Grant Thornton: UK recruitment M&A off to a strong start for 2022
New analysis from Grant Thornton UK’s bi-annual recruitment sector report shows that deal activity in the recruitment sector for 2022 is off to a strong start with 23 deals completed in the first quarter of this year.
This is compared to 18 deals completed in Q4 2021 and represents the sector’s strongest quarter since Q4 2020.
Against the backdrop of record job vacancies (approaching 1.3 million according to latest ONS data) investors backed new growth areas and focussed on specialisms.
Sector specialists accounted for 59% of UK recruitment M&A activity over the last two quarters. Digital, IT & Technology remained the favourite, accounting for 29% of sector-specific deals, compared to 15% in the six months prior. This is due to a focus on digital transformation that was accelerated by the pandemic.
One of the biggest trends over the last six months is the increased M&A activity in the financial and professional services sub-sector, with it now accounting for 21% of M&A activity, as opposed to 7% in the six months prior to October. An example is Soho Square’s acquisition of a minority stake in global recruitment firm, Oliver James, specialists in technology, accounting and finance, and engineering. The deal will fund international expansion and further investment in its proprietary technology.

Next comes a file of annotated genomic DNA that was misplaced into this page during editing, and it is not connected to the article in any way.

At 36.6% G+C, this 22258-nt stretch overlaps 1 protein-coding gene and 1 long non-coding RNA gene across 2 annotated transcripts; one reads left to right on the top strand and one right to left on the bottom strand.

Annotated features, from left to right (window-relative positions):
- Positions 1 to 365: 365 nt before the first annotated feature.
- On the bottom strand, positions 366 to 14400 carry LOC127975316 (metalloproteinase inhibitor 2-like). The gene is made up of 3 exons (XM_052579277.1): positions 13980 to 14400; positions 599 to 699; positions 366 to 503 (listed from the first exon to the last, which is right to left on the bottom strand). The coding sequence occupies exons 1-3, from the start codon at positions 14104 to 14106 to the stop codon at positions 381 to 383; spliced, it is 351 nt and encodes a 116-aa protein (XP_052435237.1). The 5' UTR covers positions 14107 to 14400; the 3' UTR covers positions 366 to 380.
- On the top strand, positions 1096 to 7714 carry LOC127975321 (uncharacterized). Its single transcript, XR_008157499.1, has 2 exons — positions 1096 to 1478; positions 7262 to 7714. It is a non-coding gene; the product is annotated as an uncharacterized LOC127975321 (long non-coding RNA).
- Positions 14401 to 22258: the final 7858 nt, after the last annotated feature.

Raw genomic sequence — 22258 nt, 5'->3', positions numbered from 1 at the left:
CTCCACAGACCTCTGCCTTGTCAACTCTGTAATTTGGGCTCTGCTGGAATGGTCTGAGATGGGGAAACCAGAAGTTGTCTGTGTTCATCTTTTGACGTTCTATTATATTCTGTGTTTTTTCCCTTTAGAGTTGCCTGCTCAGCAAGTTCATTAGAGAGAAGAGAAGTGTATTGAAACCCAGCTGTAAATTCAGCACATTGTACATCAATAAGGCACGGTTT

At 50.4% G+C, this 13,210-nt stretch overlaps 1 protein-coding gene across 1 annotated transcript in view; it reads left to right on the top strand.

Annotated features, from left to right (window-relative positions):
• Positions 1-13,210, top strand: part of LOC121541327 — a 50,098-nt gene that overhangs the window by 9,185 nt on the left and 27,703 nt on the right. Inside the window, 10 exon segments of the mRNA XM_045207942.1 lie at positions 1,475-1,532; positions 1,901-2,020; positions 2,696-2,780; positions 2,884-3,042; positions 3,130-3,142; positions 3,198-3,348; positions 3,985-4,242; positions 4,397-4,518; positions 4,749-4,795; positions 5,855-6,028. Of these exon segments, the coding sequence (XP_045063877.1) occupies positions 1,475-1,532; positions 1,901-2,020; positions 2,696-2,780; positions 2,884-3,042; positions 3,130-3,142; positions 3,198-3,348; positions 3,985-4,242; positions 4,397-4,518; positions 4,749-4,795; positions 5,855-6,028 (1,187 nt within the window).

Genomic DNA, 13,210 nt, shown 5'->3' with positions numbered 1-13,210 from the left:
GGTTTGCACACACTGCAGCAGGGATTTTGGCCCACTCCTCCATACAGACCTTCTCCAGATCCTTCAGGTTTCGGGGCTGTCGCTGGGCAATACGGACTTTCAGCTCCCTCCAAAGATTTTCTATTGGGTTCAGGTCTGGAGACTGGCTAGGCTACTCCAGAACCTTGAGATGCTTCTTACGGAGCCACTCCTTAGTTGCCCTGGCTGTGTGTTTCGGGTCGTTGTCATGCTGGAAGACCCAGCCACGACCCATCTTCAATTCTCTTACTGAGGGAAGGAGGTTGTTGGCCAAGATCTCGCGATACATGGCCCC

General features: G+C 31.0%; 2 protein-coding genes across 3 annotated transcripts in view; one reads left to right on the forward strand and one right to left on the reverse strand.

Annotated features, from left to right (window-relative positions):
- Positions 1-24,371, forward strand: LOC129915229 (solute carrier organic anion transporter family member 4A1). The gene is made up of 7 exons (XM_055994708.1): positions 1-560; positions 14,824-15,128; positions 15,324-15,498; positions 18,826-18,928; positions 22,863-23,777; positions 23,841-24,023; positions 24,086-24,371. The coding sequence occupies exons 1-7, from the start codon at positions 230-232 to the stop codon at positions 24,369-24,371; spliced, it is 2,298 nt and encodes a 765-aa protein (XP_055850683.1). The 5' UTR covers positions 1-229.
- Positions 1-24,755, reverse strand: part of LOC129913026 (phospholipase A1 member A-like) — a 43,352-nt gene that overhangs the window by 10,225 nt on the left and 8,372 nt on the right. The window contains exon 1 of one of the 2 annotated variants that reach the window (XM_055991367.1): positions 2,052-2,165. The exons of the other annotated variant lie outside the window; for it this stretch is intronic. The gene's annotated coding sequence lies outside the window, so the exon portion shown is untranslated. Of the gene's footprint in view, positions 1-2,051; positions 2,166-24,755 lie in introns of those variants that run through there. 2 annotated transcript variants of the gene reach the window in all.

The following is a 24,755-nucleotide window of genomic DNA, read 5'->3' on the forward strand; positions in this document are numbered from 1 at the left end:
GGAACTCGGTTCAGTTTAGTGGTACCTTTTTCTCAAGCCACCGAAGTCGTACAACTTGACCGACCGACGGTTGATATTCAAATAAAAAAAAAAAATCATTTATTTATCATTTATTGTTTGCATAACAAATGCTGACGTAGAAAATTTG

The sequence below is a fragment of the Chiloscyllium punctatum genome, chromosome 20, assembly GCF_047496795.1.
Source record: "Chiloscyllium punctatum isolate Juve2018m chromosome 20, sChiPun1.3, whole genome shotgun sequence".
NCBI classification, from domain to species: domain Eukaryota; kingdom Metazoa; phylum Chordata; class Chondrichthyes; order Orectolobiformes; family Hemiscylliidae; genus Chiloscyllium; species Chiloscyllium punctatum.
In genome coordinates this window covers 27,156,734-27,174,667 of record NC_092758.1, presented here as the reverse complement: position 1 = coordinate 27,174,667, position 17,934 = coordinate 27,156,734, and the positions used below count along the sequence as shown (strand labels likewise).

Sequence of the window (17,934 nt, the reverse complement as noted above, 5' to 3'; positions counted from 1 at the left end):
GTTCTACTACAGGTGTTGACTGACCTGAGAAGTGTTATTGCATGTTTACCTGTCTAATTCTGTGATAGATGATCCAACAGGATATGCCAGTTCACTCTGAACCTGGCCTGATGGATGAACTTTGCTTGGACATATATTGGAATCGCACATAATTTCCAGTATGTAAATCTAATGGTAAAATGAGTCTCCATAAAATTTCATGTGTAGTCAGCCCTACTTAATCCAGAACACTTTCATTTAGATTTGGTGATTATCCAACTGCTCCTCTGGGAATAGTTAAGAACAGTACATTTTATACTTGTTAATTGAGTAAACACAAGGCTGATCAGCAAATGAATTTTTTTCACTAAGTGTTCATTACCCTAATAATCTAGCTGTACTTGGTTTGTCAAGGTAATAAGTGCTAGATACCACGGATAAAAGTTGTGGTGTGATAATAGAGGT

The global health impacts of the pandemic have also raised the profile of life sciences, with four notable deals over the last six months, an example of a deal that Grant Thornton recently worked on is the management buy-out of life-sciences recruitment company Meet, backed by private equity firm NorthEdge.
Keely Woodley, head of corporate finance at Grant Thornton UK, said: “Deal volumes in the recruitment sector have remained robust since our last update in October 2021. The pandemic has meant that business leaders have had to accelerate the pace of change in their organisations to remain efficient and productive in a hybrid world of work. Talent that drives this change is in short supply and investors want to place a ‘bet’ on those sectors where skills are in high demand but short supply to benefit from those underlying fundamentals.
“Across all sectors, one of the biggest constraints for business growth is a lack of suitable talent. The underlying drivers of this, an ageing workforce and skills shortage in growth areas such as ESG and tech, are not going away. There are opportunities for recruitment companies that can expand into training or learning and development, solving the supply problem and creating an end-to-end service for their clients.”